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Powder and Patch by Georgette Heyer
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Powder and Patch (edition 1994)

by Georgette Heyer

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8371810,767 (3.54)56
Member:MissSilver
Title:Powder and Patch
Authors:Georgette Heyer
Info:Arrow (1994), Paperback
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Powder and Patch by Georgette Heyer

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English (17)  German (1)  All languages (18)
Showing 1-5 of 17 (next | show all)
"Philip Jettan is a country man - some might say a country bumpkin - when the love of his life Cleone rejects him because she wants a more fashionable man, he takes himself off to Paris to transform himself before returning to London to try and win her heart. There are a couple of duels, and some hilarious moments as friends, family and rivals come to terms with Philip's transformation. ( )
  riverwillow | Dec 25, 2013 |
2.5ish on this one. Short but disappointing, especially from Heyer. ( )
  lovelylime | Sep 21, 2013 |
Really this book only deserves 2 1/2 stars... ( )
  leslie.98 | Jun 26, 2013 |
A country gentleman with no pretension towards fashion, young Philip Jettan finds himself faced with an ultimatum when his lady love, Mistress Cleone Charteris, informs him that she will have none of him, unless he gains a little "town polish." With wounded feelings he sets off to obey, and succeeds beyond anyone's wildest imagination. But will the newly exquisite "petite Philippe" still have time for Cleone when he returns?

Originally published in 1923 under the title The Transformation of Philip Jettan, and then reprinted as Powder and Patch in 1930, this was one of Georgette Heyer's earliest novels, and it shows. There is little narrative tension here, as the reader can be in no doubt as to the outcome of the tale, and the self-conscious manner in which the author addresses her readers feels somewhat awkward and forced.

There were, moreover, some passages in Powder and Patch that should offend any right-thinking woman, as when Lady Malmerstoke informs Philip that "Women don't reason. That's a man's part." The subsequent passages, in which the lady informs our hero that women really want to be "mastered," were enough to set my teeth on edge, and Heyer's famously polished prose - normally a compensation for moments such as these - did not yet seem to be fully developed.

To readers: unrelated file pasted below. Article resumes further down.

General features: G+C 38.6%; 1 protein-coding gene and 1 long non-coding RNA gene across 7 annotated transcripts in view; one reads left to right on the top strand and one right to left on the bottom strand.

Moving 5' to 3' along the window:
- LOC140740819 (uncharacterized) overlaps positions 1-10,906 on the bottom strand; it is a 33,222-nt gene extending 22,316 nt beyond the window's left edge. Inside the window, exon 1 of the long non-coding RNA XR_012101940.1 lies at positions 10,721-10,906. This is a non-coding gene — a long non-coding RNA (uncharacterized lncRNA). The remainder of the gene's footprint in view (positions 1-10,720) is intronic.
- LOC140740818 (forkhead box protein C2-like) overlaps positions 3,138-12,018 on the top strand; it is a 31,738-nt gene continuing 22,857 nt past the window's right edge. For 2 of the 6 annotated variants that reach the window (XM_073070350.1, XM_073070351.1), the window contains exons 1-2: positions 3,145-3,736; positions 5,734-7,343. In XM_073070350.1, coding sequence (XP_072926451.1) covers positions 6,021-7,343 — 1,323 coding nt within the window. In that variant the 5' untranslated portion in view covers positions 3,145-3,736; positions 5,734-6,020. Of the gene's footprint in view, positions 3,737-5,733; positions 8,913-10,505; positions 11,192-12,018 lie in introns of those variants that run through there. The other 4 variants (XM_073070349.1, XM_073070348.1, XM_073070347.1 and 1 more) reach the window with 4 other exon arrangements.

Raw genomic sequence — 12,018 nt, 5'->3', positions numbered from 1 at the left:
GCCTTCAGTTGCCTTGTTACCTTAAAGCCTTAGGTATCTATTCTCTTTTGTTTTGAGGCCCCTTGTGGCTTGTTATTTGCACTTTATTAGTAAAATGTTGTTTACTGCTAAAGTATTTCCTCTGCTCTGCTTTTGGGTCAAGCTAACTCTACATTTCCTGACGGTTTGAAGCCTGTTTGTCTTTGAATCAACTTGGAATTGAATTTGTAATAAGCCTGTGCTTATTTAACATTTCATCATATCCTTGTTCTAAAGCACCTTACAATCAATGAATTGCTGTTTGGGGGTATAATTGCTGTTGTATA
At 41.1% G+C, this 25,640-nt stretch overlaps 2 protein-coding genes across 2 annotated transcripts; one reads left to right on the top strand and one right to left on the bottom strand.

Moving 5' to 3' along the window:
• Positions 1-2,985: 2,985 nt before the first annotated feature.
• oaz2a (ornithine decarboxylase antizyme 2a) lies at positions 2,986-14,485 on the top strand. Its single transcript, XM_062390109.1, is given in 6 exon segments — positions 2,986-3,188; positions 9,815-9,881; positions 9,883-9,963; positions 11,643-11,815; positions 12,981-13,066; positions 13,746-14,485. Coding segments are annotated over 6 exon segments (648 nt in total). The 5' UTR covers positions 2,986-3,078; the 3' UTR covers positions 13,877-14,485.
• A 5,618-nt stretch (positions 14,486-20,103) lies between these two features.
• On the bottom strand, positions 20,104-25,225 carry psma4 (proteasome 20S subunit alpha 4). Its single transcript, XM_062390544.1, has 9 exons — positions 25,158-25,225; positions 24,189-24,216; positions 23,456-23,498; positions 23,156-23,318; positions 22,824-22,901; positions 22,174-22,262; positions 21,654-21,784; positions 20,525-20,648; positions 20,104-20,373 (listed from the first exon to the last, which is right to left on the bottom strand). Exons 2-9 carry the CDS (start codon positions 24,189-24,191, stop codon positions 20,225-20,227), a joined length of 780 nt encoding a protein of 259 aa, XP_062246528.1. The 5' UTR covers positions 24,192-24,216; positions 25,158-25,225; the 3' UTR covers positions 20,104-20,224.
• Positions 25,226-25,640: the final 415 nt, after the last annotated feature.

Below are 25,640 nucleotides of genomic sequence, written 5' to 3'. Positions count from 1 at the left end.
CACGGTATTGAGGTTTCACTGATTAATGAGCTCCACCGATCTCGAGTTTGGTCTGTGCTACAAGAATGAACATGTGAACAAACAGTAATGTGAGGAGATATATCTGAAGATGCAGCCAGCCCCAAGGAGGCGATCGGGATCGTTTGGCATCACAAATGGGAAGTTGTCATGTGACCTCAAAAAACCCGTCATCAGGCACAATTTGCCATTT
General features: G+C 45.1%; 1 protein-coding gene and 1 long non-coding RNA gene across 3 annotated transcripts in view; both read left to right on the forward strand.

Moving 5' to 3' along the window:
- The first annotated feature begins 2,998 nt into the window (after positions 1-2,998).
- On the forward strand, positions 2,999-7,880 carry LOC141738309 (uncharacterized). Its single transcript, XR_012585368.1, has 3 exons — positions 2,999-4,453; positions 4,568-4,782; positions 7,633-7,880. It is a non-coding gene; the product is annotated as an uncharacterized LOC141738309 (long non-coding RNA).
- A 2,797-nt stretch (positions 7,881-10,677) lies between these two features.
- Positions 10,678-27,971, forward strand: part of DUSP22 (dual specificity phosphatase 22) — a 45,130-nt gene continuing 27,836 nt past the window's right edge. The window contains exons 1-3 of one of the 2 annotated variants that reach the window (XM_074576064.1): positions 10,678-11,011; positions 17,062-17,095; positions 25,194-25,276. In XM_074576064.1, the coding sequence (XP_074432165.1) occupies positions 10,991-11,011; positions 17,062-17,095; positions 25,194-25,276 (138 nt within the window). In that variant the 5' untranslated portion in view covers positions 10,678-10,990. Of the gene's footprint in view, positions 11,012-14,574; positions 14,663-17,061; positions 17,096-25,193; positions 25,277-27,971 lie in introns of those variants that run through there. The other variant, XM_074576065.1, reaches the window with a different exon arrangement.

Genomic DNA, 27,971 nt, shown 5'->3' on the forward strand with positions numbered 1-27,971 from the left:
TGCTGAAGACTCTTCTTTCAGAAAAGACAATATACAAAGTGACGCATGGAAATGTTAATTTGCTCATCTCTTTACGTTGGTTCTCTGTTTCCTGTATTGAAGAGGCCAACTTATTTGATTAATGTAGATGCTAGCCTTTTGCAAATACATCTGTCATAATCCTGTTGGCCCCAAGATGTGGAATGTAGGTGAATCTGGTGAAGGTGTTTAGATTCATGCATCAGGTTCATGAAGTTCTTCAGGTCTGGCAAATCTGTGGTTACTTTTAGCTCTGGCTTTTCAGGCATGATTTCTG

All in all, this is not a novel I would recommend to a general readership, and I think its primary interest must lie in what it reveals about the evolution of its author's skills as a writer. ( )
1 vote AbigailAdams26 | Jun 25, 2013 |
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Author nameRoleType of authorWork?Status
Georgette Heyerprimary authorall editionsconfirmed
Martin, Stellamain authorall editionsconfirmed
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If you searched among the Downs in Sussex, somewhere between Midhurst and Brighthelmstone, inland a little, and nestling in modest seclusion between two waves of hills, you would find Little Fittledean, a village round which three gentlemen had built their homes.
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Originally published as "The Transformation of Philip Jettan" by Stella Martin, later republished as "Powder and Patch" without the last chapter of the original by Georgette Heyer.
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Book description
To win her hand, he must become what he despises...

Cleone Charteris's exquisite charms have made her the belle of the English countryside. But Cleone yearns for a husband who is refined, aristocratic and who is as skilled with his wit as he is with his dueling pistols... Everything Philip Jettan is not. As much as she is attracted to the handsome squire, Cleone finds herself dismissing Philip and his rough mannerisms.

With his father's encouragement, Philip departs for the courts of Paris, determined to acquire the social graces and sirs of the genteel -- and convince Cleone that he is the man most suited for her hand. But his transformation may cost him everything, including Cleone...
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Amazon.com Product Description (ISBN 0099474433, Paperback)

In an 18th century of wit, womanizing and powdered wigs, provincial Philip Jettan runs the risk of irreproachability.

(retrieved from Amazon Mon, 30 Sep 2013 13:41:23 -0400)

(see all 3 descriptions)

In an 18th-century England of wit, womanising and powdered wigs, provincial Philip Jettan runs the risk of irreproachability. So he leaves for Paris, where his father's hopes and his lover's ideals are realised but with unforeseen consequences.

(summary from another edition)

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